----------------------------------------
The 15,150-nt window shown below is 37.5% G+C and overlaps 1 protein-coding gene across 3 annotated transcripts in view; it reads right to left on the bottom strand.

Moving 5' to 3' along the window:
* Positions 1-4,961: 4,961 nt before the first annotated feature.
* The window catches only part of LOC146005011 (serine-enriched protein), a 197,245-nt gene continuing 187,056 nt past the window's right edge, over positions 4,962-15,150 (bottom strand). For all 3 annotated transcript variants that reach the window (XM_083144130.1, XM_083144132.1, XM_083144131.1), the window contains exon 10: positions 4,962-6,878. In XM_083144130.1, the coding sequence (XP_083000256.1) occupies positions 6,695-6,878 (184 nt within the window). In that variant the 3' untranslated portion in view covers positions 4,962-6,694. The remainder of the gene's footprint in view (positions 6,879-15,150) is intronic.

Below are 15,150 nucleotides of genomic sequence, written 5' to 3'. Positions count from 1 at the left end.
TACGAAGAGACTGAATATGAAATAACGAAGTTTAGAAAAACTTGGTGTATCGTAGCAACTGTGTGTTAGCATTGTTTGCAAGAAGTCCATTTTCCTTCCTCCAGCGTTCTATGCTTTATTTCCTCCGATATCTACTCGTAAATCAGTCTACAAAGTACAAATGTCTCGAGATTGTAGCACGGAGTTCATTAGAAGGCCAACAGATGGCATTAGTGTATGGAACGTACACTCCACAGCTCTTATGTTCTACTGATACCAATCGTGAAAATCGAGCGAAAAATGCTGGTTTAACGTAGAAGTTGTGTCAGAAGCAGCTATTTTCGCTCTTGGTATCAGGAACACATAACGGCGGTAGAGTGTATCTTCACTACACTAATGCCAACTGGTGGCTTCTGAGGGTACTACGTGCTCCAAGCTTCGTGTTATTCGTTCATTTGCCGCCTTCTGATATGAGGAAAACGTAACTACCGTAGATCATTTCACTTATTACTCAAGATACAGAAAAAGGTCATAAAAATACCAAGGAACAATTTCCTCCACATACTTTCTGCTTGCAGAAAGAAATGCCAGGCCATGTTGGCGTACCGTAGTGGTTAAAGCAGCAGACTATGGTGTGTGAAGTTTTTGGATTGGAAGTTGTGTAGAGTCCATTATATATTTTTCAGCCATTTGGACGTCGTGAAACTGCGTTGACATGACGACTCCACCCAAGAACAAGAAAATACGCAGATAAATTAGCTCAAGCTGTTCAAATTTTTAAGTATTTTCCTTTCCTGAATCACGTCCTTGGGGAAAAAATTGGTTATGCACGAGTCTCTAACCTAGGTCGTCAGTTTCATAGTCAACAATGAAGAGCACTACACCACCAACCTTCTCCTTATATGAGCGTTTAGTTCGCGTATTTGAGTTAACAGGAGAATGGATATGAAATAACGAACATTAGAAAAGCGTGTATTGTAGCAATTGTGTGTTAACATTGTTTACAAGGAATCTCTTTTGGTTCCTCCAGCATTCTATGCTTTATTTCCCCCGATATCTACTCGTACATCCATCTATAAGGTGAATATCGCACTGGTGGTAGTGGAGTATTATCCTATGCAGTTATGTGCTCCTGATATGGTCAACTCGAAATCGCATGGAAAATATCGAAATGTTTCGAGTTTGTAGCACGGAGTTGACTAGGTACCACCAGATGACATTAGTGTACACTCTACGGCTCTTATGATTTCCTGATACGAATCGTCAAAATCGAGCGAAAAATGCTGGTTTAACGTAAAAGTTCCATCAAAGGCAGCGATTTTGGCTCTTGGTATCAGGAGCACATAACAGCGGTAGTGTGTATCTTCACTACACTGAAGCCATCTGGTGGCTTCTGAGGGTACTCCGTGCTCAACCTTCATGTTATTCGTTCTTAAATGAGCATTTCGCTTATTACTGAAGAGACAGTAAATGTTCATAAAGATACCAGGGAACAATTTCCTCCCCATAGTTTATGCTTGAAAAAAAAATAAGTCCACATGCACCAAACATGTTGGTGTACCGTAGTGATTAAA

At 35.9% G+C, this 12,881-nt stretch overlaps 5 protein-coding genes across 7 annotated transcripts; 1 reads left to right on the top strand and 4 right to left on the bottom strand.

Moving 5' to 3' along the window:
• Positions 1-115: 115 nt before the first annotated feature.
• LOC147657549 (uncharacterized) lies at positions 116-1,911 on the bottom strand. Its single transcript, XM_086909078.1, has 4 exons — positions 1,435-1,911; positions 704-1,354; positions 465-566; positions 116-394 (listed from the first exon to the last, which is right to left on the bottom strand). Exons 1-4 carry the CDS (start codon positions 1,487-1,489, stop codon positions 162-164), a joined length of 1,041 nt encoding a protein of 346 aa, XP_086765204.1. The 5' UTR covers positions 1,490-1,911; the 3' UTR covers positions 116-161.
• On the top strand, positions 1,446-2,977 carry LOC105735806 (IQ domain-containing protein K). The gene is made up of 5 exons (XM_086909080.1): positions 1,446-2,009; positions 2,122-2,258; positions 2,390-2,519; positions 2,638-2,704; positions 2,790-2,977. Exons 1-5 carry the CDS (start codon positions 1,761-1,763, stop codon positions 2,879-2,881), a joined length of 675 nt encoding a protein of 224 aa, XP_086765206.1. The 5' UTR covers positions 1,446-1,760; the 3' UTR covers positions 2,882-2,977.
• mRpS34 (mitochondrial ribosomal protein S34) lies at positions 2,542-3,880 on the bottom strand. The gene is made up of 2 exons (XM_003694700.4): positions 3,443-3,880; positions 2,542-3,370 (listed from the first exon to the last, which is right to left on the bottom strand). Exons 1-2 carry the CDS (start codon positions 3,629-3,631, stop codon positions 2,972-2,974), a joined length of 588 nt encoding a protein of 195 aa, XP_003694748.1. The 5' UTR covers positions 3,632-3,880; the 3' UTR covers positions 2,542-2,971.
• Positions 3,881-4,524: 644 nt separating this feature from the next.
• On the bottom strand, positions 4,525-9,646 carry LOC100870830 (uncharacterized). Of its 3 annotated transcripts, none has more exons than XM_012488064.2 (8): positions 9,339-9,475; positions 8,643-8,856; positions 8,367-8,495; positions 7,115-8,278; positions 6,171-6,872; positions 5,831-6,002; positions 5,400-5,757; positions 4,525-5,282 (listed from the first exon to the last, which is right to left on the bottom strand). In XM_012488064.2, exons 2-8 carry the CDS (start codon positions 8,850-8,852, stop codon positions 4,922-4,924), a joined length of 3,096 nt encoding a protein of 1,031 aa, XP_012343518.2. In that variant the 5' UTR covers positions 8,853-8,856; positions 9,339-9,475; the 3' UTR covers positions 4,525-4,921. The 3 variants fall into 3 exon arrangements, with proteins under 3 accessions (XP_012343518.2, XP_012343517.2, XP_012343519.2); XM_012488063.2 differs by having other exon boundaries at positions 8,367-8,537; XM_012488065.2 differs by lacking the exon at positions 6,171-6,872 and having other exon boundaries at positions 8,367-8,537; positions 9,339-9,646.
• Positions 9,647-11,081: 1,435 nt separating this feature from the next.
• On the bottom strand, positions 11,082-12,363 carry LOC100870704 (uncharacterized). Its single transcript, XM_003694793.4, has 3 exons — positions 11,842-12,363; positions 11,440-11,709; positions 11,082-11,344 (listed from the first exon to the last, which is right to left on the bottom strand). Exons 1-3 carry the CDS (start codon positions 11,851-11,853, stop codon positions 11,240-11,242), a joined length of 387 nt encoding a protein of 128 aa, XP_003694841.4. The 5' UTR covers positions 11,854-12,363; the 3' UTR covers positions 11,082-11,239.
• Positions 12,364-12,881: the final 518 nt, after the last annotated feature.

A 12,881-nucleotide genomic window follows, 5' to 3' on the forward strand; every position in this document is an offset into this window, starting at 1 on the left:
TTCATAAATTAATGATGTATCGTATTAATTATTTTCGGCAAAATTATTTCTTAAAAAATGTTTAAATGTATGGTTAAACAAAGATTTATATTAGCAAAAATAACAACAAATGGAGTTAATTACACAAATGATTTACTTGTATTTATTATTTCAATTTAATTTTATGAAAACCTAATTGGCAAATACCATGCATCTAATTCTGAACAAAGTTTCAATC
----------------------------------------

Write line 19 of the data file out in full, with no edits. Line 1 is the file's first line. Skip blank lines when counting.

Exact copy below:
TTCATAAATTAATGATGTATCGTATTAATTATTTTCGGCAAAATTATTTCTTAAAAAATGTTTAAATGTATGGTTAAACAAAGATTTATATTAGCAAAAATAACAACAAATGGAGTTAATTACACAAATGATTTACTTGTATTTATTATTTCAATTTAATTTTATGAAAACCTAATTGGCAAATACCATGCATCTAATTCTGAACAAAGTTTCAATC